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5 Ways to Keep Your Relationship Sane During The Coronavirus Pandemic

Tilda Timmers, author of the forthcoming book "This Is Postpartum" | May 17, 2020

As we navigate week 8 of the coronavirus shut-in, I see a lot of couples with kids struggling. What’s expected of parents at the moment is extremely intense: chores, schooling your children, getting groceries, keeping everyone happy at home, all while maintaining your own work schedules and trying to give each other a little attention whenever you can.

For some parents, the fireworks are exploding everywhere. And I don’t mean in the bedroom — there is a lot of arguing going on at home, as they find themselves spread to thin by the struggle to take care of themselves, one another, and their children. The financial, medical, and emotional strains of the pandemic can put unprecedented stress on couples, too, while they navigate the uncertainties brought about by COVID-19.

So, how do you keep your relationship healthy during this coronavirus crisis (and beyond it)? Here are a few simple tips that should not be overlooked:

  • Find acceptance for the current situation. We don’t have any control over so much of what’s happening right now, but we can manage how we deal with it. Track down negative thoughts and emotions and then let them go (in a balloon, basket, cloud – whatever image, figurative or literal, works best for you).

 

  • Compliment your partner. We often tend to look only at what the other person is doing wrong or isn’t doing at all. But it is much more constructive to state what the other person did well and how much you appreciate it – and it will do wonders for their ability to cope with what’s going on and how they feel about what they have, in spite of everything, been able to accomplish.

 

  • Be honest about what’s bothering you, and where you need help. Discuss the difficult things that you have been walking around with. Air it all out and be honest about what you’re dealing with, one step at the time. Your partner isn’t a mind reader, so if you need help with certain things, please ask him or her. Communication is also about the division of tasks, so make a daily schedule and stick to it. For example, you can take turns taking care of the kids or working without being disturbed. If it’s possible, schedule time into that routine for you both to relax, run, do yoga, watch Netflix, etc.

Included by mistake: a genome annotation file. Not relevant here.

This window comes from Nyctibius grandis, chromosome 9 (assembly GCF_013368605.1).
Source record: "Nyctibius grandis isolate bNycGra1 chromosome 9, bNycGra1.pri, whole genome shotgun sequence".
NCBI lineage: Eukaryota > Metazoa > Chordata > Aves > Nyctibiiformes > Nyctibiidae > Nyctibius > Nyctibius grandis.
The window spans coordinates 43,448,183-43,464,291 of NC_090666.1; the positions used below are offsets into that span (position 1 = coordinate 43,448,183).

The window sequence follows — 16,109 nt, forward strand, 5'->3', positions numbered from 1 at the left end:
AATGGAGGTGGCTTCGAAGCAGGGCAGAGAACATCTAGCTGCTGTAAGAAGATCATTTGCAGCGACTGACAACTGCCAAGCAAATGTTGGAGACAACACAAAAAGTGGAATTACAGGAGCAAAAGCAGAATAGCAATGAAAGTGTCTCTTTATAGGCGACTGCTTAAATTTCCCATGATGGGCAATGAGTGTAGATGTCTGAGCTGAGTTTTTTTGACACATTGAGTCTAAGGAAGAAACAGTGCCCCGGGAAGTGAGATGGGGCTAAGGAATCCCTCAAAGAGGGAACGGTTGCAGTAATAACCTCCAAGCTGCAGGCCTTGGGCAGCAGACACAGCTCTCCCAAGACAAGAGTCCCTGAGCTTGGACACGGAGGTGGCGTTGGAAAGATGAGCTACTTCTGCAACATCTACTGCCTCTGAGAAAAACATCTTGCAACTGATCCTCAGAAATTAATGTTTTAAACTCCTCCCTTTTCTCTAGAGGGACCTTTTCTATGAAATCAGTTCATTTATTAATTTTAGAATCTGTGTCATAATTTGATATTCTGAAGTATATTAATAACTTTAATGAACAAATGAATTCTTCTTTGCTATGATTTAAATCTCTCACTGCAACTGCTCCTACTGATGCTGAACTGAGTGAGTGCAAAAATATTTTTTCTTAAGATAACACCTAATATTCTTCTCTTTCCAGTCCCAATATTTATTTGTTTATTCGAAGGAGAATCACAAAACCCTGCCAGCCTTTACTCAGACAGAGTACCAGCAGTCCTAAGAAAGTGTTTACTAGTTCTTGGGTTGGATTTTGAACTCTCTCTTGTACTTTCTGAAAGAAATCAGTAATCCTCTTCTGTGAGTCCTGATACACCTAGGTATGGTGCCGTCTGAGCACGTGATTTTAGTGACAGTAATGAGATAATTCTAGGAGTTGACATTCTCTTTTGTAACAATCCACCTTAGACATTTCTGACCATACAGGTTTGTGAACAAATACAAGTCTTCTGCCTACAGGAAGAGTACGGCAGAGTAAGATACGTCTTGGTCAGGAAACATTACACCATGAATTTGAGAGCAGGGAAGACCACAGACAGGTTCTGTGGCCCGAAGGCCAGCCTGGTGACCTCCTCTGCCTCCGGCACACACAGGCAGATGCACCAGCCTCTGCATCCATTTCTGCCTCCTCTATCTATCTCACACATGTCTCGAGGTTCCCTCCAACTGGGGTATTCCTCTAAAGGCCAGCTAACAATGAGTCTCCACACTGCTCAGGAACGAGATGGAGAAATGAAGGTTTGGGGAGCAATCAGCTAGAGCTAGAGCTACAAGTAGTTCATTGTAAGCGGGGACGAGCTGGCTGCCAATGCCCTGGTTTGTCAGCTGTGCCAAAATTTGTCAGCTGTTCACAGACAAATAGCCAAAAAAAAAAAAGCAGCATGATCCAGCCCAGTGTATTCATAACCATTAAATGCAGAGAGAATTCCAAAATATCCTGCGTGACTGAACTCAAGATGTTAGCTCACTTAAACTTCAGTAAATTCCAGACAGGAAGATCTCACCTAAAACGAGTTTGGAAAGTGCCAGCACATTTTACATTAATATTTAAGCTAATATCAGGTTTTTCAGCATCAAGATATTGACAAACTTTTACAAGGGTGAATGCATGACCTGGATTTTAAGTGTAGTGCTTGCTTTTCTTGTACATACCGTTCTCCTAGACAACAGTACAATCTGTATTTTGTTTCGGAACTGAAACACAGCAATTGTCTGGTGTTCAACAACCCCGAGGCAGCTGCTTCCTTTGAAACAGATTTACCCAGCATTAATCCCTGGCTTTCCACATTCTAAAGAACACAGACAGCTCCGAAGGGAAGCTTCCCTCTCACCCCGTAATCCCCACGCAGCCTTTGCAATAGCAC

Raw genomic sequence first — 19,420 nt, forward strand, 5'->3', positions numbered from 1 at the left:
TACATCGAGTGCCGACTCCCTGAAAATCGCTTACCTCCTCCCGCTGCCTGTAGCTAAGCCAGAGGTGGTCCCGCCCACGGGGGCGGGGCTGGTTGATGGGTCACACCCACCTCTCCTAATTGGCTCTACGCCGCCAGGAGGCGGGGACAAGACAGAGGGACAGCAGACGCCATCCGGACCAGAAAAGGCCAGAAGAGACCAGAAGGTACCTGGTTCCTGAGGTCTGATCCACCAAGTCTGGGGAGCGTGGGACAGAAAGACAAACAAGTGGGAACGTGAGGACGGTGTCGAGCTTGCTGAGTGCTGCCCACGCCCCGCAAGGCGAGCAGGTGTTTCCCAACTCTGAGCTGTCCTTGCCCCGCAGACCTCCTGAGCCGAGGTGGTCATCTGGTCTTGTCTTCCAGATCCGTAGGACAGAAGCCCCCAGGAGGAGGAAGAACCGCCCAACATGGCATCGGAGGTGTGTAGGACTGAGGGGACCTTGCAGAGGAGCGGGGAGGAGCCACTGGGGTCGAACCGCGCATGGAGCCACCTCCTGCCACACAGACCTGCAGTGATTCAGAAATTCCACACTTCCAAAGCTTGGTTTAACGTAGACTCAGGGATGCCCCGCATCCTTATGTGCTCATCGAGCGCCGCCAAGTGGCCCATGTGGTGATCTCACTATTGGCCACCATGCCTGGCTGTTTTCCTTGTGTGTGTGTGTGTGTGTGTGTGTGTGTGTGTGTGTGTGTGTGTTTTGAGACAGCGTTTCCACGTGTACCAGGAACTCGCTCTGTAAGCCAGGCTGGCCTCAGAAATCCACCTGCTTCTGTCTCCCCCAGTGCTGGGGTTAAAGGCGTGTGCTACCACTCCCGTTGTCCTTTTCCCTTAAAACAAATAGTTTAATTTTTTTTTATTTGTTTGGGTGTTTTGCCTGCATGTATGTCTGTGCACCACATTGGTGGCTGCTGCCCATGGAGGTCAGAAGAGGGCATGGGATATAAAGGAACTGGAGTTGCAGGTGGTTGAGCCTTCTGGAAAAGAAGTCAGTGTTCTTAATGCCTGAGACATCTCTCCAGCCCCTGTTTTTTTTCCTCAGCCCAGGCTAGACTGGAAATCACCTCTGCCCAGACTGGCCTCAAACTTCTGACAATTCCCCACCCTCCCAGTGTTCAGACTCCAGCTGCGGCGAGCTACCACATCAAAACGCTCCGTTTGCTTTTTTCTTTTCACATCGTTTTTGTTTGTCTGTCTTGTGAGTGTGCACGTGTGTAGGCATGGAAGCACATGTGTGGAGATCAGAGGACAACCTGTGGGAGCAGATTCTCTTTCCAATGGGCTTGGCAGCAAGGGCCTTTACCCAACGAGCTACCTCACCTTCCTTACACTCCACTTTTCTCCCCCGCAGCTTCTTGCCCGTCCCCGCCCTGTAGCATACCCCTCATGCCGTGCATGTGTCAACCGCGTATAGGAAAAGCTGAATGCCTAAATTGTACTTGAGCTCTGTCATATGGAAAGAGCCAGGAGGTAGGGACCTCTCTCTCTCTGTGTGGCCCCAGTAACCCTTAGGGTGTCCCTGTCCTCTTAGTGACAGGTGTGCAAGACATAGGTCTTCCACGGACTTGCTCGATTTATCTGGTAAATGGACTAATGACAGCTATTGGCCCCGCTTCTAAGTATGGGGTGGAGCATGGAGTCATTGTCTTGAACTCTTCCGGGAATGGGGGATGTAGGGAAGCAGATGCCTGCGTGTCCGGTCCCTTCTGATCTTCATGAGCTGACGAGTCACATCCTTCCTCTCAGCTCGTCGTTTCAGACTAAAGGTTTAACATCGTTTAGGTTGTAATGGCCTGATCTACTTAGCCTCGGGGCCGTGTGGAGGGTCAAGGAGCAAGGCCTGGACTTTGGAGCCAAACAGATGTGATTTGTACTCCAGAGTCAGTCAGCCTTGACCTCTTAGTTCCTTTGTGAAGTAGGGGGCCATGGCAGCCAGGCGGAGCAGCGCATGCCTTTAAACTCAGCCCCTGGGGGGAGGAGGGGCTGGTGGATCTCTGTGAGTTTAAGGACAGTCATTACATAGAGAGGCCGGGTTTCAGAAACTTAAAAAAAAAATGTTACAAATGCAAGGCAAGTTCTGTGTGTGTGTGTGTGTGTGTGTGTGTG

• Hold each other on a daily basis. Even if regular, prolonged periods of intimacy are off the table for you and your partner while the stay-at-home order persists, it’s so important to find at least one moment a day to connect physically. A hug, kiss, or even a stroke on the arm can turn a stressful day into a much more manageable one. Physical touch releases the neurotransmitter oxytocin, which makes you feel good and facilitates bonding.

 

  • Give each other your undivided attention. A relationship is like a plant – it needs to be nurtured. Finding time for one another, whether it’s in the form of a good conversation or physical affection, can be difficult when you are simply in survival mode. But it’s so important that when you are able to make that time, you are present with one another without outside distraction. You’re a team, and being with one another without the outside noise of your daily responsibilities will help you stay on the same page later as you tackle those stresses together.

There are couples whose relationships were unstable before the Coronavirus pandemic. These parents are struggling now more than ever before, and for some, being quarantined with their partner may not feel “safe at home.” Are you reading this and suspecting that a family member, neighbor, or friend might be a victim of domestic violence? Please contact your doctor or National Domestic Violence hotline.


Tilda Timmers is a therapist specializing in Postpartum depression, and author of the forthcoming book This Is Postpartum

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